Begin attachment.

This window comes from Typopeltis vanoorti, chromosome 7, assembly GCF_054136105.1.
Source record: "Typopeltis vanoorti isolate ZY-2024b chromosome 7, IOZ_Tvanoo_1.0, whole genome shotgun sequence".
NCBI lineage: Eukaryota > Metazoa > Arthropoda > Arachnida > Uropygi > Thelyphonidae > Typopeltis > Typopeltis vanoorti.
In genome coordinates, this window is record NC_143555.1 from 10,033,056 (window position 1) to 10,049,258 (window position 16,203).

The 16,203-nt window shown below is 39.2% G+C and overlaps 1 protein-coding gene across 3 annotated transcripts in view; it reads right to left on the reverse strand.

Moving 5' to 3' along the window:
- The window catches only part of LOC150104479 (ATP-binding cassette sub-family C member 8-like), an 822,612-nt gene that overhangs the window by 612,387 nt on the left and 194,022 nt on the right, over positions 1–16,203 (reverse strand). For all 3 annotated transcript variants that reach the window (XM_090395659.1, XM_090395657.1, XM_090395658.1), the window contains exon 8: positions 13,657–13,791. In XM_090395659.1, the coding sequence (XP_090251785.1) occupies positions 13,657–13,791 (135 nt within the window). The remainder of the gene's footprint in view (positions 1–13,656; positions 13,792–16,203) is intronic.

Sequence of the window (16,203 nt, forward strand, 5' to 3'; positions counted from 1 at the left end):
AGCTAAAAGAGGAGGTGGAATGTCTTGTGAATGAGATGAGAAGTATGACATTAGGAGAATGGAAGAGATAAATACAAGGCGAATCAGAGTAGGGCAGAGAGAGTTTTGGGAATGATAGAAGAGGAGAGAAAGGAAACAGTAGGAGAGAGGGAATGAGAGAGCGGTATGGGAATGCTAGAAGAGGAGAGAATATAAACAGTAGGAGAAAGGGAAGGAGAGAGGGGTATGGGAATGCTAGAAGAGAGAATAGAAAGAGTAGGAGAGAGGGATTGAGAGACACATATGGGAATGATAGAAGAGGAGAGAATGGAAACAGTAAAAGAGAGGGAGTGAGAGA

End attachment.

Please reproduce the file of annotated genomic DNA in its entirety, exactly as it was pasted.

This window comes from Typopeltis vanoorti, chromosome 7, assembly GCF_054136105.1.
Source record: "Typopeltis vanoorti isolate ZY-2024b chromosome 7, IOZ_Tvanoo_1.0, whole genome shotgun sequence".
NCBI lineage: Eukaryota > Metazoa > Arthropoda > Arachnida > Uropygi > Thelyphonidae > Typopeltis > Typopeltis vanoorti.
In genome coordinates, this window is record NC_143555.1 from 10,033,056 (window position 1) to 10,049,258 (window position 16,203).

The 16,203-nt window shown below is 39.2% G+C and overlaps 1 protein-coding gene across 3 annotated transcripts in view; it reads right to left on the reverse strand.

Moving 5' to 3' along the window:
- The window catches only part of LOC150104479 (ATP-binding cassette sub-family C member 8-like), an 822,612-nt gene that overhangs the window by 612,387 nt on the left and 194,022 nt on the right, over positions 1–16,203 (reverse strand). For all 3 annotated transcript variants that reach the window (XM_090395659.1, XM_090395657.1, XM_090395658.1), the window contains exon 8: positions 13,657–13,791. In XM_090395659.1, the coding sequence (XP_090251785.1) occupies positions 13,657–13,791 (135 nt within the window). The remainder of the gene's footprint in view (positions 1–13,656; positions 13,792–16,203) is intronic.

Sequence of the window (16,203 nt, forward strand, 5' to 3'; positions counted from 1 at the left end):
AGCTAAAAGAGGAGGTGGAATGTCTTGTGAATGAGATGAGAAGTATGACATTAGGAGAATGGAAGAGATAAATACAAGGCGAATCAGAGTAGGGCAGAGAGAGTTTTGGGAATGATAGAAGAGGAGAGAAAGGAAACAGTAGGAGAGAGGGAATGAGAGAGCGGTATGGGAATGCTAGAAGAGGAGAGAATATAAACAGTAGGAGAAAGGGAAGGAGAGAGGGGTATGGGAATGCTAGAAGAGAGAATAGAAAGAGTAGGAGAGAGGGATTGAGAGACACATATGGGAATGATAGAAGAGGAGAGAATGGAAACAGTAAAAGAGAGGGAGTGAGAGA